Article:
18 April 2024 The Irish Film & Television Network
“Channel 4 is something we need to safeguard, and make sure that it's treated properly and protected;” Director Ian Fitzgibbon discusses his recent sitcom Hullraisers and working with Channel 4
19 May 2022 : Nathan Griffin
Channel 4 sitcom Hullraisers.
Irish director Ian Fitzgibbon (Death of a Superhero, Raised by Wolves) spoke with IFTN about his recent sitcom Hullraisers, working with Channel 4 & its importance, and the impact of Covid 19.

Hullraisers is a Channel 4 sitcom written by Lucy Beaumont based in Kingston upon Hull, England. It follows the joyously chaotic world of native Hullians Toni, Rana and Paula, as they juggle life, love, and “a lot of mucking about!” All 6 episodes are now available on demand on All4 and were directed by Irish film and television director Ian Fitzgibbon (Dark Lies the Island, Moone Boy), who talks to IFTN about his experiences making the show, the importance of Channel 4 as a cultural institution, and his experiences during Covid.

Speaking to IFTN over zoom, Fitzgibbon notes that post-lockdown, he feels the industry has fundamentally changed, for better and for worse. “I think it's permanent... I see lots of advantages. I see some disadvantages. I did a pilot in Glasgow last year called Beep; [a] pretty big, lovely thing that was nominated for a BAFTA. I was in Glasgow, my editor was in Bristol, and my producer was in London.” Fitzgibbon says that he never actually met the producer, nor the editor during the entire process of making Beep. However, Hullraisers was a much more straightforward, albeit cautious process, that meant he was able to be more “hands on”.

This kind of connection is particularly important when working with the type of creatives that work on Channel 4 productions such as Hullraisers. Gibbons is no stranger to working with Channel, 4 having also worked on shows such as Raised by Wolves for the broadcaster, which was created by sisters Caitlin and Caroline Moran.

Fitzgibbon speaks highly of working with the channel. He tells IFTN how the people there are so committed to creativity, and not afraid of taking a gamble. “I've done a lot with Channel 4 and the people in there, the creatives, I think that every single one of them are so ‘on’ in terms of what they're doing. They're so committed to it. And they're so about the creative, that's really what drives them, and they're so willing to take a risk, which is really important. It's almost part of their DNA, you know, that's what they need to be doing.”

This perspective on the iconic broadcaster is particularly engaging considering recent conversations around the potential privatization of the company. Channel 4 was established in 1982 to provide a culturally challenging alternative to BBC One, BBC Two, and ITV. It is publicly owned but commercially funded. Unlike the BBC, which is funded through the £159-a-year license fee its viewers must pay, Channel 4 has no financial support from the taxpayer.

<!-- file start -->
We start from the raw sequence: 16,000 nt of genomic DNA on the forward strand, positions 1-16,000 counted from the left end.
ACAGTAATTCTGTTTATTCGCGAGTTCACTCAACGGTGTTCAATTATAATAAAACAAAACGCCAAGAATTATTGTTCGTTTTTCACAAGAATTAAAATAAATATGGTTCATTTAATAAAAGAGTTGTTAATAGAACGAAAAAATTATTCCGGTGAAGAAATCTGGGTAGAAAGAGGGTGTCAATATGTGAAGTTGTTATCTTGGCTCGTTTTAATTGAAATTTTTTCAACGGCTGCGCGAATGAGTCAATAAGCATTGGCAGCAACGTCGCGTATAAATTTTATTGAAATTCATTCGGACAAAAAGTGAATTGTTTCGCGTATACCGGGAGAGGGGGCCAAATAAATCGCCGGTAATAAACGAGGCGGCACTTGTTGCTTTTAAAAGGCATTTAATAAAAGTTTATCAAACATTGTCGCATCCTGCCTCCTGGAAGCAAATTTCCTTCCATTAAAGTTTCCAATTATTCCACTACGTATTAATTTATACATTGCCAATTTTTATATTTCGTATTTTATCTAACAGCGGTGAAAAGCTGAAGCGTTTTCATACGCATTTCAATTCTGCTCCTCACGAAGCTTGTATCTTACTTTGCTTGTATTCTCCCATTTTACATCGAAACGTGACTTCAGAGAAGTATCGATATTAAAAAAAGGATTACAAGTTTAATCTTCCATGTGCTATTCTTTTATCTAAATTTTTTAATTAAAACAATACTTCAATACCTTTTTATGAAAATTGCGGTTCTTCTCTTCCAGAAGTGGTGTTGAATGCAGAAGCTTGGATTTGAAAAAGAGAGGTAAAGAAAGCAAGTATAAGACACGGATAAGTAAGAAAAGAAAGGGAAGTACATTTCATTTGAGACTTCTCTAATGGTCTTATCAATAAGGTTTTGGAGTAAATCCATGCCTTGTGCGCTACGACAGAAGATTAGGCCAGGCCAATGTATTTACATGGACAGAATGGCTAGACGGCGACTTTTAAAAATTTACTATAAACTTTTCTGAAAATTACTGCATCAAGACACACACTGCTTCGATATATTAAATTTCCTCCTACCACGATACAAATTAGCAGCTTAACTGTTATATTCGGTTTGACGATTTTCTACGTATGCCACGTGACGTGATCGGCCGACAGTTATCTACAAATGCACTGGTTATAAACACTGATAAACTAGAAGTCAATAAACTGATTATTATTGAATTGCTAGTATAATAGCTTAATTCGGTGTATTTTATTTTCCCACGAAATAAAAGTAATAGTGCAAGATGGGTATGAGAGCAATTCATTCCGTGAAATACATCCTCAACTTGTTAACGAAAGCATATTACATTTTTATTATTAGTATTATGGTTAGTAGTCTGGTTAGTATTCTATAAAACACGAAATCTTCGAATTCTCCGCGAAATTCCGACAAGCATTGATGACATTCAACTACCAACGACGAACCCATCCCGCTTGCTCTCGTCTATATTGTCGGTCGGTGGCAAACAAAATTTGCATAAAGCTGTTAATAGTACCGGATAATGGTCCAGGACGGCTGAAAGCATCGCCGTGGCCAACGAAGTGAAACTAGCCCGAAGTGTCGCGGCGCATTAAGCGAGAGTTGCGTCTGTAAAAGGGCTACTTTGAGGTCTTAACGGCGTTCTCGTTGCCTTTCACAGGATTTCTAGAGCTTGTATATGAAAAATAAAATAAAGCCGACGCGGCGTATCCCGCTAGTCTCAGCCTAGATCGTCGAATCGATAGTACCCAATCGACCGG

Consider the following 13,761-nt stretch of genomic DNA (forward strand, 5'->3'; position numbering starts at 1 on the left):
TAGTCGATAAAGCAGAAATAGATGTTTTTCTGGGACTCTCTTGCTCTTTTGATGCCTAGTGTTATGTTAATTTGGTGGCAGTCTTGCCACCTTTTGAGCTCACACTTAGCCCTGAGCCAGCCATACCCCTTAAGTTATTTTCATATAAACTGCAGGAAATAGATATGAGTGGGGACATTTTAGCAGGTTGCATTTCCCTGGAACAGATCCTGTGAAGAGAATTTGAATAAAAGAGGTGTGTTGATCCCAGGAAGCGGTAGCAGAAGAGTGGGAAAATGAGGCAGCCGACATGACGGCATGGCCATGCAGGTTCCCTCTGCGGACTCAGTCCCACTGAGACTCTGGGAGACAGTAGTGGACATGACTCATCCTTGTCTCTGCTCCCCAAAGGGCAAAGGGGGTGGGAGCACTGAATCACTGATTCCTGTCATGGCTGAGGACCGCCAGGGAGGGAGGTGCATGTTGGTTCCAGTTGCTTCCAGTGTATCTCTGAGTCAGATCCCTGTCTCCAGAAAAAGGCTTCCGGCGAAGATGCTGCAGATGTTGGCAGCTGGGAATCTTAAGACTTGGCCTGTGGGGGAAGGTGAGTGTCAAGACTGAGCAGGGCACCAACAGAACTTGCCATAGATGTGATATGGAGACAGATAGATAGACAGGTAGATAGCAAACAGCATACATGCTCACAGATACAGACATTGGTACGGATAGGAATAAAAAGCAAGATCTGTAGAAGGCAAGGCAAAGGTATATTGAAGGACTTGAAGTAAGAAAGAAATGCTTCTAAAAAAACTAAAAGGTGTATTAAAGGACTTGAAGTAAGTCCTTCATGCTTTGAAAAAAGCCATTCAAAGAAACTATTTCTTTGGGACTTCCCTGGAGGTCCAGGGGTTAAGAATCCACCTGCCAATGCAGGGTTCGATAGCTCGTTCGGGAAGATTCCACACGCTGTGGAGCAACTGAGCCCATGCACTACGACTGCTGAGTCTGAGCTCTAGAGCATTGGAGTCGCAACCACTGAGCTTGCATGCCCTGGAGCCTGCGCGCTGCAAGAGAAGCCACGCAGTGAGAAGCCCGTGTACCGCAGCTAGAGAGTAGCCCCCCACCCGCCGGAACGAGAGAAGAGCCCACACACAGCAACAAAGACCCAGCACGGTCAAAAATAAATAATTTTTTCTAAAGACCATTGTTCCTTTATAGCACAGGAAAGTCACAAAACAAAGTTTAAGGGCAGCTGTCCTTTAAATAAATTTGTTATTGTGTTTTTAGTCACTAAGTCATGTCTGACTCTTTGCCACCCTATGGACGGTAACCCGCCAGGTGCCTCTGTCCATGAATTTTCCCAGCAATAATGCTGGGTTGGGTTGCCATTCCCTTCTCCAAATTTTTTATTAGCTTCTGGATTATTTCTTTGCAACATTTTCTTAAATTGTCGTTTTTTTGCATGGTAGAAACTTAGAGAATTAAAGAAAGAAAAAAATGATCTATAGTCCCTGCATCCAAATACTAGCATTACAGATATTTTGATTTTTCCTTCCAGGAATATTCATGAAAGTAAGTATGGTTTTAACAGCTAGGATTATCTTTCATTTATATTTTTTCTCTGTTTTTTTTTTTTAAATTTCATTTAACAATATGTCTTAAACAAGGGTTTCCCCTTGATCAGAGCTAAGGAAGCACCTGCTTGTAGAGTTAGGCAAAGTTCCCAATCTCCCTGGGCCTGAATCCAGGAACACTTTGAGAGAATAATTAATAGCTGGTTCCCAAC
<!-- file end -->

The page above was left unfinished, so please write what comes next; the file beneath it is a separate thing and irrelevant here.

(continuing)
In April, UK Culture Secretary Nadine Dorries said: "Channel 4 rightly holds a cherished place in British life and I want that to remain the case. I have come to the conclusion that government ownership is holding Channel 4 back from competing against streaming giants like Netflix and Amazon. A change of ownership will give Channel 4 the tools and freedom to flourish and thrive as a public service broadcaster long into the future." A government source said the broadcaster would lose its "straitjacket" but retain its commitment to primetime news programming. However, this view is not shared by others.

When it was announced last year that the government was carrying out a consultation on privatising Channel 4, its bosses warned of "a real risk" to some of its programmes. Responding to the announcement that the move was going ahead, a spokesperson for the broadcaster said: "With over 60,000 submissions to the government's public consultation, it is disappointing that [the] announcement has been made without formally recognising the significant public interest concerns which have been raised."

Privatisation in some form has been mooted about half a dozen times since Channel 4’s launch, with the most serious push coming under David Cameron’s government in 2016. That was led by the then culture secretary John Whittingdale, who is also overseeing the government’s latest push towards privatisation. Ultimately, it was decided that the benefits of a cash windfall to the government were outweighed by the scale of the detrimental impact on the independent TV sector. In 2017, the culture secretary Karen Bradley formally ruled privatisation out, saying Channel 4 was a “precious public asset” that would “continue to be owned by the country”. Instead, the government pushed for Channel 4 to relocate significant parts of its operations and staff out of London. About 300 of its 800 staff have now moved to new “national” headquarters in Leeds, as well as “creative hubs” in Bristol and Glasgow. However, the government now once again intends to sell off the channel.

IFTN asks Fitzgibbon about what this could mean for a broadcaster who is renowned for showcasing a diverse range of talents and shows such as It’s A Sin, which was up for 11 BAFTAs recently. The director, for his part, hopes that the independent spirit, which has been its hallmark for four decades now, is retained.

I'm hoping that whatever transpires in the future, that that creative or indie, for want of a better word, sensibility is still top of their list.  I'm hoping that social pressures don't come to bear on those sorts of qualities that we associate with Channel 4. I think it's really important that that is safeguarded, because they do they do stuff that other people just won’t touch - darker, edgier, not 100% surefire audience bets. But out of that emerges these really successful shows.” Fitzgibbon clearly admires the storytelling ethos the channel has cultivated and their independent spirit saying: “I love working with them, as I just feel like they're all about the voice. They're about what the stories are, what story are trying to tell. It's not about box ticking, ‘get this name, get that star, get it on this budget.’ I just love what they prioritize.”

The variety of content too, and the lack of a recurring formula in their work is very attractive to a director like Fitzgibbon, who has worked on a number of Channel 4 productions prior to Hullraisers. These include Damned, which had what the director describes as “really dark, really challenging storylines, but very funny” and Raised by Wolves, which, while not as edgy or transgressive, still had “a very definite voice and it has a very definite take on the world. It's a series that probably wouldn't have found a home as easily somewhere else.”